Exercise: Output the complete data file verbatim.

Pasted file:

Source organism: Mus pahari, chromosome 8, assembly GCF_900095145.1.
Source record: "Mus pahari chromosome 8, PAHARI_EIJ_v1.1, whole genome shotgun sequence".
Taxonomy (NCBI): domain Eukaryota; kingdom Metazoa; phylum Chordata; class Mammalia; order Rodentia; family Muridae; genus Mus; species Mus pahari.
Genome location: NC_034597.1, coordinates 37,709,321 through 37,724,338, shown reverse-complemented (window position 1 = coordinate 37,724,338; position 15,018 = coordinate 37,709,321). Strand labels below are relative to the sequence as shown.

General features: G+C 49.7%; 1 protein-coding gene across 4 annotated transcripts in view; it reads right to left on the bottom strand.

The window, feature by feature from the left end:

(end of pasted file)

Source organism: Mus pahari, chromosome 8, assembly GCF_900095145.1.
Source record: "Mus pahari chromosome 8, PAHARI_EIJ_v1.1, whole genome shotgun sequence".
Taxonomy (NCBI): domain Eukaryota; kingdom Metazoa; phylum Chordata; class Mammalia; order Rodentia; family Muridae; genus Mus; species Mus pahari.
Genome location: NC_034597.1, coordinates 37,709,321 through 37,724,338, shown reverse-complemented (window position 1 = coordinate 37,724,338; position 15,018 = coordinate 37,709,321). Strand labels below are relative to the sequence as shown.

General features: G+C 49.7%; 1 protein-coding gene across 4 annotated transcripts in view; it reads right to left on the bottom strand.

The window, feature by feature from the left end: